garrulous gypsy violin, grinning, chest-hugged ukelele (I think). And ever-present shaker. If you were to part the tapping feet and smash that shaker hard on the dance floor, crack it in half, its guts would spill confetti.

From Ash Wednesday (Amazon, eMusic).

Elvis Perkins' website. And Daytrotter session.

Tuesday, March 06, 2007

Up from the chorus

Our Chorus

Low's latest, Drums and Guns (preorder), drops on 3/20 and it strikes me as a bigger curve than their last album, The Great Destroyer. The "Low gets loud wtf?!" angle got played to death, so I won't revisit in detail, but suffice it to say that Great didn't vary much from what I see as their typical MO: a tightly controlled, isolated voice sparingly parcels out narratives and/or impressions while symbols abound and witness is borne. That the previous raised the volume around that central voice was not something to get curved about. It's still about the lonely singer (even if both Mimi and Alan are playing that game at the same time).

Ah, the sole wise voice, warbling to its fellows. Jesus H. There've only been a few times I've wanted to crack my own neck at a concert and two of them have come at Low shows pre-Great. These people played amplified instruments. They used microphones. Yet they didn't use this fabulous technology to even attempt to fill the room, causing the devotees to shush you if you gulped your beer too loudly. Now, I'm all for inclusiveness and the casting of a very wide net in terms of behavior, expression and fashion in my favorite musical art form, but know this: The shush has no place in rock n' roll and it never has. I suppose that the low-watt approach has worked for them on an artistic level. Over many years and albums, Low demanded such focus from their listener that it would be literally sacrosanct to sing along and ruin someone else's good time.

So it's not the synthetic drum noises and bleeps and bloops of Drums that surprise me (though this stuff is new). It's the fact that these are songs wouldn't fall apart if the audience sang along. They're working toward, hush now, some notion of inclusiveness. Maybe it's the handclaps, organ and the remnants of my Catholic upbringing, but "Breaker" sounds downright choral. That's a switch.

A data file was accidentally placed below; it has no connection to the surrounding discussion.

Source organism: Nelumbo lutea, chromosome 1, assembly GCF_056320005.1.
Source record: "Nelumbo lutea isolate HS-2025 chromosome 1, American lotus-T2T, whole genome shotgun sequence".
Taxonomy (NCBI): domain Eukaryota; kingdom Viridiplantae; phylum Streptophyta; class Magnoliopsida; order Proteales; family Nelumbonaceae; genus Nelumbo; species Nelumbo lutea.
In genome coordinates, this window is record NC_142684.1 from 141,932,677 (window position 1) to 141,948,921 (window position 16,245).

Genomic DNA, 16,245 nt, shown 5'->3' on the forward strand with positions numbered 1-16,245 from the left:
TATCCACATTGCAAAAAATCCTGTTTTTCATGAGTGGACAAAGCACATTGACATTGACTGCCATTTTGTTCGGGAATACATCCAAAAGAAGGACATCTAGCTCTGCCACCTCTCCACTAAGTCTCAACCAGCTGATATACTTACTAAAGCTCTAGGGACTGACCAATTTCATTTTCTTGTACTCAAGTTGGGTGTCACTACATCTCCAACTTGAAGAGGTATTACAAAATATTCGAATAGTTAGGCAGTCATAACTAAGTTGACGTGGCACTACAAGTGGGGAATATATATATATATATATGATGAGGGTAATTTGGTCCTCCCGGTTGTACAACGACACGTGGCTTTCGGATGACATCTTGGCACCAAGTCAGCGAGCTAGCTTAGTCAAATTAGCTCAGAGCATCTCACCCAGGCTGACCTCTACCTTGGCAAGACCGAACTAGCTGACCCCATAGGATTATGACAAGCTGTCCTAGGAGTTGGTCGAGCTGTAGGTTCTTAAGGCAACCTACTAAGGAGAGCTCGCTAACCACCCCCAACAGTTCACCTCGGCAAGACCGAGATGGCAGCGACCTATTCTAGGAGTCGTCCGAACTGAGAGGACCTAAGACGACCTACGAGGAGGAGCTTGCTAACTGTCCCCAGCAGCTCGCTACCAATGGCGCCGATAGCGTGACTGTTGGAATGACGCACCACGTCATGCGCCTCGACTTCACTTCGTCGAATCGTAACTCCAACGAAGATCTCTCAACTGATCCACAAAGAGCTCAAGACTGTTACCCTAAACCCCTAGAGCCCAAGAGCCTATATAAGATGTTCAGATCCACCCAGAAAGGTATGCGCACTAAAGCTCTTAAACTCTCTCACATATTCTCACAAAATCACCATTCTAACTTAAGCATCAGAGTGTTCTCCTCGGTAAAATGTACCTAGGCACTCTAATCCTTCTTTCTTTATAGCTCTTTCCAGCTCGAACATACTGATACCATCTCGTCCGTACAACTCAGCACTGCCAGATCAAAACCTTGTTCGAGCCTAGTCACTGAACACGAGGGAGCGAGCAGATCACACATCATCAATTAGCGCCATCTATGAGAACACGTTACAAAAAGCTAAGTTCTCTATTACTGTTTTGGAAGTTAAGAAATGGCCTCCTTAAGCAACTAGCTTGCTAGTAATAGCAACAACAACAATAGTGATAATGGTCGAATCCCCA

Breaker - Low

Sunday, March 04, 2007

Music and lyrics, tapes and tapes

Image: Jennifer Akkermans

And here I attempt to string together some of the songs I listened to and loved this past week with some childhood memories of music. Watch me ramble! Witness as I fail to self-edit! Read if you must/dare.

The first song I remember seeing performed was a murder ballad, executed by my dad. He sat on the cinnamon tweed sofa in our family room and played "Tom Dooley" -- a particularly convoluted 19th century crime committed to verse -- on a cheap acoustic guitar he'd bought in the Navy before I was born. (Later, I sorta/almost/didn't really learn to play on the same instrument.) We were an audience of two, my brother and I, and my dad, who is not a musician, croaked the notes and fumbled the chords, and we were, nevertheless, impressed. If it didn't occur to my dad that there was anything wrong with singing a murder ballad to little children, it wasn't until recently that I even realized it was one. Because for years, the only words I carried were the refrain: Hang down your head Tom Dooley, hang down your head and cry, hang down your head Tom Dooley, poor boy you're bound to die. The song hasn't inspired any great renditions that I've heard. And if you're interested in rigid, tradition-tethered genres like murder ballads, you seek performances that are. Ones that walk around the creaking structure, inspect the plumbing, examine the floorboards for termites, eventually say "yup, it's perfect, I'll take it," then swing a pickaxe at the first available wall.

Few artists reimagined ballads with as much rockin' joy as Fairport Convention. With "Matty Groves," you've got Sandy Denny's rare voice -- grand and aching and relishing the drama of this particularly lusty, grisly, ironic variant on the old Child ballad. No mere humble conduit for the tale, she is the story. Though the instruments would argue otherwise. Even as Denny sings, the fiddle and guitar interrupt and the beats bump impatient. And that long, good-ridiculous psych-drone instrumental almost makes the ballad form seem an excuse for the jam.

Matty Groves - Fairport Convention